The youth subculture headed by Karlheinz Weinberger that started denim DIY in Zurich
This week we're running a special #DIESELTRIBUTE takeover in celebration of Nicola Formichetti’s new role as artistic director and his newly launched Tribute collection. From exclusive mixtapes to behind the scenes footage from Nick Knight’s campaign shoot, we’re exploring all things Diesel, denim and DIY – rounding it off with an exclusive Dazed Diesel party this Thursday.
Switzerland might not be the first thing that comes to mind when you think of landmark events in counter culture, but during the fifties and sixties, Zurich was home to a rebellious youth subculture that not only challenged the conservative post-war bourgeoisie but also pushed the early beginnings of denim customisation.
Known as the Halbstarke (the Half-Strongs) and immortalised by Swiss photographer Karlheinz Weinberger, the small community of rocker misfits adopted a subversive, homoerotic and amped-up interpretation of American youth culture and its heroes. With their articulated quiffs and single earrings, the gangs went all out on denim customisation: metal bars and strings were bolted and laced through jeans in place of zippers, they wore elaborate, oversize belt buckles depicting Elvis Presley and James Dean and denim jackets painted in gang names and covered in DIY studs, insignia and raccoon tails.
Weinberger’s books Rebel Youth and Karlheinz Weinberger: Photos 1954-1995 give a fascinating look into these early denim DIY experiments of outsider culture. By day, Weinberger worked in a factory warehouse but his free time was spent shooting gritty portraits for gay magazine Der Kreis (The Circle) under the pseudonym Jim, zooming in on bikers, rockers, beatniks and motorcyclists who used customised denim as a core part of their defiant anti-establishment message to polite society and as a way to show their gang allegiance.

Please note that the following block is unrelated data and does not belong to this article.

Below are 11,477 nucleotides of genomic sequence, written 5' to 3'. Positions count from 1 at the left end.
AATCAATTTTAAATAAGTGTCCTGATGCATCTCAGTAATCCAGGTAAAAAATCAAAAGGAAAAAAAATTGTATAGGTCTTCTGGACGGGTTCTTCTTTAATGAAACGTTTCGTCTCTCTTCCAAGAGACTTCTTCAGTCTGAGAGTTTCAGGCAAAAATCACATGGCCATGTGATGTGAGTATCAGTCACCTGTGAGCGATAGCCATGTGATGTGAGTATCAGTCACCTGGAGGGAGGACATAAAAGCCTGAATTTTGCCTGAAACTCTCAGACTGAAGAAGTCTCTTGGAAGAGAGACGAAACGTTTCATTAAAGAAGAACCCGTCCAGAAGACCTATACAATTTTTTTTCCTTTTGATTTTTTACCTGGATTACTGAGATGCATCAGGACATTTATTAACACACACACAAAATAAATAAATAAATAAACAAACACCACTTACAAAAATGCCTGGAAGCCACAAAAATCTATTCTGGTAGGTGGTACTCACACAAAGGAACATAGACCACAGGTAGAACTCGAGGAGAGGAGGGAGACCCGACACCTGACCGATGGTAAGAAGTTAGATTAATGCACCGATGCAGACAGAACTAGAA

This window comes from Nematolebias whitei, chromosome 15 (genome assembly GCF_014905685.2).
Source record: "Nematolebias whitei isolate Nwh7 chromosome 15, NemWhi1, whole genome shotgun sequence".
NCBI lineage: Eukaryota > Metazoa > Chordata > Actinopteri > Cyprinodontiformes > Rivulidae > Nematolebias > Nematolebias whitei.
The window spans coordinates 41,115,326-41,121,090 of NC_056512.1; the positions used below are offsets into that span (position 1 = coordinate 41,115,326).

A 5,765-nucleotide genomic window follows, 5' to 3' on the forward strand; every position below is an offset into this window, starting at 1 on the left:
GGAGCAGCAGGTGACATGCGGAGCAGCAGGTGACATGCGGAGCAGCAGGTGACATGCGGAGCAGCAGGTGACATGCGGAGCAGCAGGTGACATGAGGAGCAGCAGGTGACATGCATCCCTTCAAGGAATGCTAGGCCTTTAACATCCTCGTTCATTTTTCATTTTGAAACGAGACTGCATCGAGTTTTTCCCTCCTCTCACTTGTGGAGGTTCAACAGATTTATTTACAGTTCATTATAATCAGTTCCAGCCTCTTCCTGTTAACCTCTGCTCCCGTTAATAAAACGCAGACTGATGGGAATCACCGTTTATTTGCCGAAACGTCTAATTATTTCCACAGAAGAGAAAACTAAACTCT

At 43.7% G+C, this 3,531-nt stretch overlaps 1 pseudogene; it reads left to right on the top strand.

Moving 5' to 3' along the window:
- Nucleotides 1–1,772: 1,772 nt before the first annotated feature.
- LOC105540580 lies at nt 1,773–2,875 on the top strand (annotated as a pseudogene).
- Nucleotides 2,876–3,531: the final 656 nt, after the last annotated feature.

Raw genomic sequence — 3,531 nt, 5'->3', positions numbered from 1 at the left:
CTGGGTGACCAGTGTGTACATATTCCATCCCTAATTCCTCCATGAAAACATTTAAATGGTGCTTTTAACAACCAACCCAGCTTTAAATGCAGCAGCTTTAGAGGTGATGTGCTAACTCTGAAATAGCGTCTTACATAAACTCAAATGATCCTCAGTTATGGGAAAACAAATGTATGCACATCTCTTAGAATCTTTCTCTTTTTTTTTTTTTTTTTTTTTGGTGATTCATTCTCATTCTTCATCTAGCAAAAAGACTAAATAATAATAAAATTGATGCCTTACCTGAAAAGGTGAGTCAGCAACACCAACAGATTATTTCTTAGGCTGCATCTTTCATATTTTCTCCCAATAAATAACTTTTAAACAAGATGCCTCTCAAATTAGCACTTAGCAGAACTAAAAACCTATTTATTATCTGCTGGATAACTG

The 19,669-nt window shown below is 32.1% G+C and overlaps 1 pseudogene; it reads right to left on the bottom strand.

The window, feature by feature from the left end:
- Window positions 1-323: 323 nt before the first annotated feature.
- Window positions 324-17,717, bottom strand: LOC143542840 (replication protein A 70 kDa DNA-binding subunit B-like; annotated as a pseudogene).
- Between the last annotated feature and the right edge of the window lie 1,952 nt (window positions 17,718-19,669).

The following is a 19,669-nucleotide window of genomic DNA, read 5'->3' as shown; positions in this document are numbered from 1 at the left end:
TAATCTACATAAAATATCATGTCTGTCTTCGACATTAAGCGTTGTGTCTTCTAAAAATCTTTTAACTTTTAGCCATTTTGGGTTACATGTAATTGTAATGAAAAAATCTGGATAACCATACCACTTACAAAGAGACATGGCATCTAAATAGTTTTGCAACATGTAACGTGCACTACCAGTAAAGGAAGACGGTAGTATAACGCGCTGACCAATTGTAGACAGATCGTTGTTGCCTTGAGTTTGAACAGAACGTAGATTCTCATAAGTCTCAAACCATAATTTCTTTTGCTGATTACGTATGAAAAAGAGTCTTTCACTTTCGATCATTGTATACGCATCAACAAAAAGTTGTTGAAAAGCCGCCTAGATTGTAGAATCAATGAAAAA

Their rebellious and fearless spirit still carries momentum today, not least in relation to Nicola Formichetti’s #DIESELTRIBUTE collection, where denim and leather has been altered to the max entirely by hand using chains, studs and moto club patches inspired by the Diesel archives, giving individual life to each piece. Because even though denim’s omnipresence may have made it the normalised uniform of the masses, customisation still has the ability to take the fabric to a place that’s anything but the everyday.